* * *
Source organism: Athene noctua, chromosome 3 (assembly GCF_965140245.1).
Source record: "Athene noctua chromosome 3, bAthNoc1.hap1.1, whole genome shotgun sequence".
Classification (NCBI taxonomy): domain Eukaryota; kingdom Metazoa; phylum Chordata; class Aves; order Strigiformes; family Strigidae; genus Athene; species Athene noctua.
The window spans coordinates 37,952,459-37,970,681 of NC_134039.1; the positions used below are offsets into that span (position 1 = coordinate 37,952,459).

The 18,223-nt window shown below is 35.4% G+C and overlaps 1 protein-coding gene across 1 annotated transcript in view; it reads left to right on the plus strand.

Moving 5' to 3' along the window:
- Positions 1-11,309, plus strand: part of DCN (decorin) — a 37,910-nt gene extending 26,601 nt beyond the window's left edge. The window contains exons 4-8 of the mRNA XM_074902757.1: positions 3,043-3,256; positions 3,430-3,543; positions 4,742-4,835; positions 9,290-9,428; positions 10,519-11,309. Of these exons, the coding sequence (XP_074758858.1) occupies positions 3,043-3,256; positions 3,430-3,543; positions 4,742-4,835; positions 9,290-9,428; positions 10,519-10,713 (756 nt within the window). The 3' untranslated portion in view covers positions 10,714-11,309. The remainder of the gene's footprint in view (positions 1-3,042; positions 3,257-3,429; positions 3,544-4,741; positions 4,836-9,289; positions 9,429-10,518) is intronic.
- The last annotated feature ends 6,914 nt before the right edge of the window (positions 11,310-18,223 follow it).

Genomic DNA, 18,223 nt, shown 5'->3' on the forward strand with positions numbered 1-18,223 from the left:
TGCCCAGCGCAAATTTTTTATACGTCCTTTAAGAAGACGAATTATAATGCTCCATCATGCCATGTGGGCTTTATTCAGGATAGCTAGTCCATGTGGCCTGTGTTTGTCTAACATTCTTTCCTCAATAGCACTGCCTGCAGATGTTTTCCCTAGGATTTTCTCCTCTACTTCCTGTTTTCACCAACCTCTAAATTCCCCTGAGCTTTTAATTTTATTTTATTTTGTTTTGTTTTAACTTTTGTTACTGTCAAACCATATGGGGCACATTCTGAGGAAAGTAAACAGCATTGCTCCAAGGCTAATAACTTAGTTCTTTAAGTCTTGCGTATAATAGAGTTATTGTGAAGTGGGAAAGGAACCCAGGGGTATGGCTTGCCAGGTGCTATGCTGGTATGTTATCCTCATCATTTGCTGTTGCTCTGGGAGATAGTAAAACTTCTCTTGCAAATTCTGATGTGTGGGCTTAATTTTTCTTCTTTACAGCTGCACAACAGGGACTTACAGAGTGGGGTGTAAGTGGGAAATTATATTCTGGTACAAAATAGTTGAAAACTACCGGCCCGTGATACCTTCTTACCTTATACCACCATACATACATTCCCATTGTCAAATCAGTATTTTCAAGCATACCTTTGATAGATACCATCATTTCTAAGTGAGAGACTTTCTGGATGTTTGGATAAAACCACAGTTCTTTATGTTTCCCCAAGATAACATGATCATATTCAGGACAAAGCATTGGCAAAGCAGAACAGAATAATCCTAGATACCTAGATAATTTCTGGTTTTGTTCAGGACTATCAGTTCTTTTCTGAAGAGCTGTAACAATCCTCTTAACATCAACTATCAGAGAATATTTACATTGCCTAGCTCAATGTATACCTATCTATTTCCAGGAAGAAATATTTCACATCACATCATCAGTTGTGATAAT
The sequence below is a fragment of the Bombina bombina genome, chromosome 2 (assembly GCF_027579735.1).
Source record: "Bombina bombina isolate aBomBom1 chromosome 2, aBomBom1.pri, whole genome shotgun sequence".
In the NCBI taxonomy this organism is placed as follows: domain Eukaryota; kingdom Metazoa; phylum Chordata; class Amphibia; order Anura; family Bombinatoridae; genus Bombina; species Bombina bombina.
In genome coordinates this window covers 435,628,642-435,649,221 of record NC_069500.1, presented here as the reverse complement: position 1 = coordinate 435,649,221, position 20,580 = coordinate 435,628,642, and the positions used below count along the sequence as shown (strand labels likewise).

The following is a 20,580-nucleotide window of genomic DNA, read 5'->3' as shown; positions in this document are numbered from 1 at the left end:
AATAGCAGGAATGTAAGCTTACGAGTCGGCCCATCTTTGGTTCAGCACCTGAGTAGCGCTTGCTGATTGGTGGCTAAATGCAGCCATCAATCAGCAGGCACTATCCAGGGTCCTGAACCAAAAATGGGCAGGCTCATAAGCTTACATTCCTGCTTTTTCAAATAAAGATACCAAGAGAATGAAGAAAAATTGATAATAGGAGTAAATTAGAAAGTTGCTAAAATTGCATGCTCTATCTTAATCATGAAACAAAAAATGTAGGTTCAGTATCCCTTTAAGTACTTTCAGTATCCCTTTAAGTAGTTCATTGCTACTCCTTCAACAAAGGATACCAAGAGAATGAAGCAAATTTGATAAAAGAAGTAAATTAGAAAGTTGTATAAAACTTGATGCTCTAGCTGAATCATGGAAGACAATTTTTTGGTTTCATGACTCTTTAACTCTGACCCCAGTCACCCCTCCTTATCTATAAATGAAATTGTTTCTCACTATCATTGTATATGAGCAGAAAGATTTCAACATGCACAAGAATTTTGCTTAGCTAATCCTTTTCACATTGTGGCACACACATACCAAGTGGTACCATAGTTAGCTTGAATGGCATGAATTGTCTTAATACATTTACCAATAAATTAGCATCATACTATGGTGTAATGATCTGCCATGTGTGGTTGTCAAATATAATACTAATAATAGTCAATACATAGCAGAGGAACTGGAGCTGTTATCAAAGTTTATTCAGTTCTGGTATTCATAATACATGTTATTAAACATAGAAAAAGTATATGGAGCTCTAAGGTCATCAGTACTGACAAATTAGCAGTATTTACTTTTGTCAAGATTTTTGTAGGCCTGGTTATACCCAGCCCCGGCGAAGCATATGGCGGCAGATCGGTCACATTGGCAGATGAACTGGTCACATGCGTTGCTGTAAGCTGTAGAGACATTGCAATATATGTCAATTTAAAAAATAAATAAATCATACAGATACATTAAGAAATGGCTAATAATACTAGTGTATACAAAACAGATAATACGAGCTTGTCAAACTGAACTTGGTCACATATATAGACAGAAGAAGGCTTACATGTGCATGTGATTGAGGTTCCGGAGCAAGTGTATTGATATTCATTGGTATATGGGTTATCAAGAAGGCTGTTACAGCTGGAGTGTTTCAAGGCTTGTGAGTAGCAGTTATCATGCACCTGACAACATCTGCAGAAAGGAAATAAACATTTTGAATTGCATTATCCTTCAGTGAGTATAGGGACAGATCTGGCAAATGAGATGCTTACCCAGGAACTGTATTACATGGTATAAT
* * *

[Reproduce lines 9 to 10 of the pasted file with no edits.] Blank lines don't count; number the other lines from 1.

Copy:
Genomic DNA, 18,223 nt, shown 5'->3' on the forward strand with positions numbered 1-18,223 from the left:
TGCCCAGCGCAAATTTTTTATACGTCCTTTAAGAAGACGAATTATAATGCTCCATCATGCCATGTGGGCTTTATTCAGGATAGCTAGTCCATGTGGCCTGTGTTTGTCTAACATTCTTTCCTCAATAGCACTGCCTGCAGATGTTTTCCCTAGGATTTTCTCCTCTACTTCCTGTTTTCACCAACCTCTAAATTCCCCTGAGCTTTTAATTTTATTTTATTTTGTTTTGTTTTAACTTTTGTTACTGTCAAACCATATGGGGCACATTCTGAGGAAAGTAAACAGCATTGCTCCAAGGCTAATAACTTAGTTCTTTAAGTCTTGCGTATAATAGAGTTATTGTGAAGTGGGAAAGGAACCCAGGGGTATGGCTTGCCAGGTGCTATGCTGGTATGTTATCCTCATCATTTGCTGTTGCTCTGGGAGATAGTAAAACTTCTCTTGCAAATTCTGATGTGTGGGCTTAATTTTTCTTCTTTACAGCTGCACAACAGGGACTTACAGAGTGGGGTGTAAGTGGGAAATTATATTCTGGTACAAAATAGTTGAAAACTACCGGCCCGTGATACCTTCTTACCTTATACCACCATACATACATTCCCATTGTCAAATCAGTATTTTCAAGCATACCTTTGATAGATACCATCATTTCTAAGTGAGAGACTTTCTGGATGTTTGGATAAAACCACAGTTCTTTATGTTTCCCCAAGATAACATGATCATATTCAGGACAAAGCATTGGCAAAGCAGAACAGAATAATCCTAGATACCTAGATAATTTCTGGTTTTGTTCAGGACTATCAGTTCTTTTCTGAAGAGCTGTAACAATCCTCTTAACATCAACTATCAGAGAATATTTACATTGCCTAGCTCAATGTATACCTATCTATTTCCAGGAAGAAATATTTCACATCACATCATCAGTTGTGATAAT